Lyrics, Dreams, the Internet, But No Politics

Yesterday on Twitter, somebody started a thread asking for people to post the best opening lyrics of a song. The first entry I saw was from “Thunder Road”, a wonderful song: “A screen door slams, Mary’s dress waves”. That’s a good opening line, but it doesn’t even rhyme with what comes next.

Idle hands and an idle mind led me to look at the opening lyrics for another wonderful song: “Surf’s Up” (which I didn’t put on Twitter). Van Dyke Parks wrote the words for Brian Wilson’s music:

A diamond necklace played the pawn
Hand and hand some drummed along, oh
To a handsome man and baton

But there was a problem. The Genius lyrics site shows the third line as:

To a handsome mannered baton

There’s a note that says these were the original lyrics. Somebody else marked that as “a stretch”. I quickly acquired an account on Genius and put in a correction, based on the fact that most people say it’s “a man and baton”, those are the words Carl Wilson seems to have sung on the original recording, and contemporaneous sources don’t disagree:

At home, as the black acetate dub turned on his bedroom hi-fi set, Wilson tried to explain the words. “It’s a man at a concert,” he said. “All around him there’s the audience, playing their roles, dressed up in fancy clothes, looking through opera glasses, but so far away from the drama, from life—‘Back through the opera glass you see the pit and the pendulum drawn.’”

The 1971 Beach Boys LP had a lyrics sheet, but, having moved on from vinyl, I sold that album years ago. The other side of the lyrics sheet showed parched earth, counterintuitively for a group that still called themselves that and an album with a metaphorical reference to the ocean in its title. I didn’t have the old lyrics sheet, but the internet, as it so often does, came through:


Expanding the image revealed that, yes, it’s “a man and baton”. Victory was mine!

(The album was released at that brief moment in time when Mike Love, shown in the middle there, was willing to appear in public without a hat — the long beard compensated for his thinning on top.)

I thought that was the end of the matter (although scientific, historical and aesthetic matters never really end). Further research revealed that no, it’s not that clear what the lyrics are supposed to be.

Eight years ago, a contributor to a Beach Boys message board wrote:

For the record (pun intended) Carl got the lyrics wrong when he copied them down listening to Brian’s demo. It’s . . . “a mannered baton”.

And there it is, in the 2011 box set, The Smile Sessions:

thumbnail_20210215_172453 (2)

A handsome mannered baton! Victory is no longer mine!

But what are a song’s lyrics anyway? If there’s a conflict, are the lyrics what the composer originally had in mind? Or what was first performed for the public? Are the lyrics what was written on the original manuscript or what everybody sings today (such as this guy or this other guy)? There is no definitive answer.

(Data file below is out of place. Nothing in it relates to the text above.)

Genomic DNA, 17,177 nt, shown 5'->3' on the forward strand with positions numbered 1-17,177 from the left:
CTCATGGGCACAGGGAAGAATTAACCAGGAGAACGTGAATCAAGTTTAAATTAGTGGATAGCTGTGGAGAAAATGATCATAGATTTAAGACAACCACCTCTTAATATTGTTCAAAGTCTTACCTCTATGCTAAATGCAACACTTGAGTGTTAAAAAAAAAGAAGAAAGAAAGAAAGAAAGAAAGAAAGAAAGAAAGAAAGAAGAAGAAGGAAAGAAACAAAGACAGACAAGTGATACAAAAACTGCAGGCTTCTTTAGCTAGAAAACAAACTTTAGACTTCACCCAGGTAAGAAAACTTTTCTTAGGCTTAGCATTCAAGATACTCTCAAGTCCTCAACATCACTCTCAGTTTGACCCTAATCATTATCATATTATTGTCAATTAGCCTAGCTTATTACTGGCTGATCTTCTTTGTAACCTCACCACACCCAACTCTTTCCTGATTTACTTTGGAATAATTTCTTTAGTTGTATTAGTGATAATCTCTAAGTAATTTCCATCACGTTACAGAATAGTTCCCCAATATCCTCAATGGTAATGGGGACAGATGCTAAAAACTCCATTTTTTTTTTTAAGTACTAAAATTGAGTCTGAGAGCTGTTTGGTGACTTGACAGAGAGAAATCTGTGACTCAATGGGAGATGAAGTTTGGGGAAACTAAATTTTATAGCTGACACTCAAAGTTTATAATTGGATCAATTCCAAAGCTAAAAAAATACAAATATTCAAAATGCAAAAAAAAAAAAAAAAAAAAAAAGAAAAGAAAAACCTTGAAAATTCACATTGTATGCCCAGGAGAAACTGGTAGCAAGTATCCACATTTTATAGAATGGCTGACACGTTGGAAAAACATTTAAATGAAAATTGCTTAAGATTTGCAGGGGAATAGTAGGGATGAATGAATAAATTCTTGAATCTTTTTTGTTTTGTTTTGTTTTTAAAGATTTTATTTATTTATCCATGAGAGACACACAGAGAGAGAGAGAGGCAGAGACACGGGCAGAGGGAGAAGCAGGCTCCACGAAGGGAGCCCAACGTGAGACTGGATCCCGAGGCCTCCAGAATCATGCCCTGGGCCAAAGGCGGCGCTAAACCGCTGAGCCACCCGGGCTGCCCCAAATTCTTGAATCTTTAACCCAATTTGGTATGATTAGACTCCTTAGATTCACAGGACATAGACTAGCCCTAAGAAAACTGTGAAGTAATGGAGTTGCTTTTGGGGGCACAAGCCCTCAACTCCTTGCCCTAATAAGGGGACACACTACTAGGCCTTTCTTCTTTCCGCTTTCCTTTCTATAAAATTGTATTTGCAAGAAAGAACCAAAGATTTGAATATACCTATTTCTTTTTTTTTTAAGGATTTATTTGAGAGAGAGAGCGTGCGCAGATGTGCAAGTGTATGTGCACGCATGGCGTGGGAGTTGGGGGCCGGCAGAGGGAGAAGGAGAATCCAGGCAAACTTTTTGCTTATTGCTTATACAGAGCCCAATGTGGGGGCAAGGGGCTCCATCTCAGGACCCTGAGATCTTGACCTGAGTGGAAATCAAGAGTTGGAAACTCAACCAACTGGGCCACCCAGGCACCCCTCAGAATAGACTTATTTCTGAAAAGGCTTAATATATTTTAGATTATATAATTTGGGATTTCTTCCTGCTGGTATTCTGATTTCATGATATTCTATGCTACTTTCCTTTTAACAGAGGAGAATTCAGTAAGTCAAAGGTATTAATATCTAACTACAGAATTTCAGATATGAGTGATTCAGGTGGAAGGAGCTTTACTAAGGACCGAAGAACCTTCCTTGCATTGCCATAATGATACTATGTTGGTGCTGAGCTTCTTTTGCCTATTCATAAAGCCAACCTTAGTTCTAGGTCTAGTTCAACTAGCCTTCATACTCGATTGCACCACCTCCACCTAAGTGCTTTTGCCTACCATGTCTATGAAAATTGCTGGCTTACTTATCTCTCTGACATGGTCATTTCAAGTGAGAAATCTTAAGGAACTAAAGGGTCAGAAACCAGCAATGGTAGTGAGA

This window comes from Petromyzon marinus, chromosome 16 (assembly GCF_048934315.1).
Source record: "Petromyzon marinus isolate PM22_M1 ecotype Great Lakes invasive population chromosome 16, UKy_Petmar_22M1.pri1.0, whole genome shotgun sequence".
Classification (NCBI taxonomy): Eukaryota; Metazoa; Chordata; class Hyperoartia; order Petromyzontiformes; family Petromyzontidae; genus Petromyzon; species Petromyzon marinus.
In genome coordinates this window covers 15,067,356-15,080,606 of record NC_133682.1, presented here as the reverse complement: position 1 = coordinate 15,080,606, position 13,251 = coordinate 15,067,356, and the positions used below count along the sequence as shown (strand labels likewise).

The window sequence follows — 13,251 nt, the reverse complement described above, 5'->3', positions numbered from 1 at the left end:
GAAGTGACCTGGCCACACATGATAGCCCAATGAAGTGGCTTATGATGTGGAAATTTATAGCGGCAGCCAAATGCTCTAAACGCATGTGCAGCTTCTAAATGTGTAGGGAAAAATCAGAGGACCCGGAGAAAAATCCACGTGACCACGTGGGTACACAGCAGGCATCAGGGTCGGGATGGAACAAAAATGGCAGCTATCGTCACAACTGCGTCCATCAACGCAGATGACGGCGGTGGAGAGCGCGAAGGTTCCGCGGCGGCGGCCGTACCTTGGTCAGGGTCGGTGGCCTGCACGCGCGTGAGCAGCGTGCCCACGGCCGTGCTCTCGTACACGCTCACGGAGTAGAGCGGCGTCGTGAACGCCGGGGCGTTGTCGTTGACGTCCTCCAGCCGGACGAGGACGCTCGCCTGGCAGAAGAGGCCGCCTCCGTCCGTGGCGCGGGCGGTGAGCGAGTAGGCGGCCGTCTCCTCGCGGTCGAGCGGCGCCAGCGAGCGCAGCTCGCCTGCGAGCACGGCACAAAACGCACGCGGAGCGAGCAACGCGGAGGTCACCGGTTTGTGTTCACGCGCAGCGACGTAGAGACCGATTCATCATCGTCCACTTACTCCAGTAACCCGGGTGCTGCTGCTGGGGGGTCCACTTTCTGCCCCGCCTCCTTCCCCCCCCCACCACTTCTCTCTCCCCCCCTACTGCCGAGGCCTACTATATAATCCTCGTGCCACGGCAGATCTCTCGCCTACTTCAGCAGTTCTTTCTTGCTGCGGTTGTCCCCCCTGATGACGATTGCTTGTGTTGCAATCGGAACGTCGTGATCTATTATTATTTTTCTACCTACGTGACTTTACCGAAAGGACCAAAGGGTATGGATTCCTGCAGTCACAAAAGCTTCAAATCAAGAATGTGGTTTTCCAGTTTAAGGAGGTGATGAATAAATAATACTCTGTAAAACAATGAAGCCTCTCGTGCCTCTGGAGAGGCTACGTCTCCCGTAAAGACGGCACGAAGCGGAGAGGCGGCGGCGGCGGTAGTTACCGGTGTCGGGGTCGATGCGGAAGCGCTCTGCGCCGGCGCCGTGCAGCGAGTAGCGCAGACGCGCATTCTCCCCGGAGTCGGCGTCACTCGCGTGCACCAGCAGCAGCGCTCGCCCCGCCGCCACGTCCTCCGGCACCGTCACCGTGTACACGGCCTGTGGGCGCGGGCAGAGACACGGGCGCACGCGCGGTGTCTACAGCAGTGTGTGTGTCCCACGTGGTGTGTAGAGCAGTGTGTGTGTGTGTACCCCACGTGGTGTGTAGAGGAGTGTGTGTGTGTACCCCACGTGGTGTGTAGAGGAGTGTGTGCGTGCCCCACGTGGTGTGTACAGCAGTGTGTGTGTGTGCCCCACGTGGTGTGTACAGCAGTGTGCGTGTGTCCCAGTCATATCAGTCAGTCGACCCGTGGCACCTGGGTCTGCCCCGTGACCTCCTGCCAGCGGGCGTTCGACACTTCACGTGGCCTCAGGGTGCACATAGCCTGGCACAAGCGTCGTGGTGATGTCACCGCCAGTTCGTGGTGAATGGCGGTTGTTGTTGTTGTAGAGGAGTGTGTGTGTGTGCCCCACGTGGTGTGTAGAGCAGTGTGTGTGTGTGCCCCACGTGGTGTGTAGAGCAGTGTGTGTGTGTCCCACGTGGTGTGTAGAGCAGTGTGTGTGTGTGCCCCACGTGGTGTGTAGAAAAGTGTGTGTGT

Fortunately, in most cases, there is no conflict. Consider “The Star Spangled Banner”. Nobody argues whether it’s “bombs bursting in air” or “bombs bursting for air”. We all know the words (for the most part).

This brings me to a very brief account of last night’s dream. Two men with great voices were singing our national anthem in a big stadium. One of them made a mistake. He sang “bombs bursting for air”. That’s all I remembered when I woke up.

I mention this because there was an article this week called “For the love of America, stop playing the national anthem before sporting events”. The writer’s thesis is that “it’s not an act of genuine patriotism, it’s a ritual of joyless conformity”. The article was in response to a small controversy:

This week, Dallas Mavericks owner Mark Cuban confirmed that for the entirety of the current National Basketball Association’s season and preseason, the national anthem wasn’t played prior to his team’s home games. No one had noticed until Cuban confirmed it with The Athletic.

The NBA told The Athletic that given the bizarre and difficult circumstances of the pandemic era, they were fine with teams deciding how to conduct their pre-game operations. But after conservative pushback the league quickly relented, as did Cuban, and just like that we’re back to the business-as-usual of acting out a quasi-religious devotion to a tuneless song about war.

Personally, I like singing the national anthem with a big crowd. It’s one of the times I feel patriotic. And it’s always interesting to hear somebody sing it in public, wondering if they’ll remember the words.

The only reason I found this dream interesting and why I’m sharing it now is that it’s one of those times when it looks like a person’s brain put two and two together and came up with something else. My brain was apparently doing its nightly cleanup. It found a memory of an article about the national anthem and another memory about the questionable lyrics to a song and combined those fragments into a little story about somebody screwing up the lyrics in front of thousands of people (who could be the thousands of people who see stuff on the internet). Dreams don’t necessarily mean anything but it’s nice when they seem to.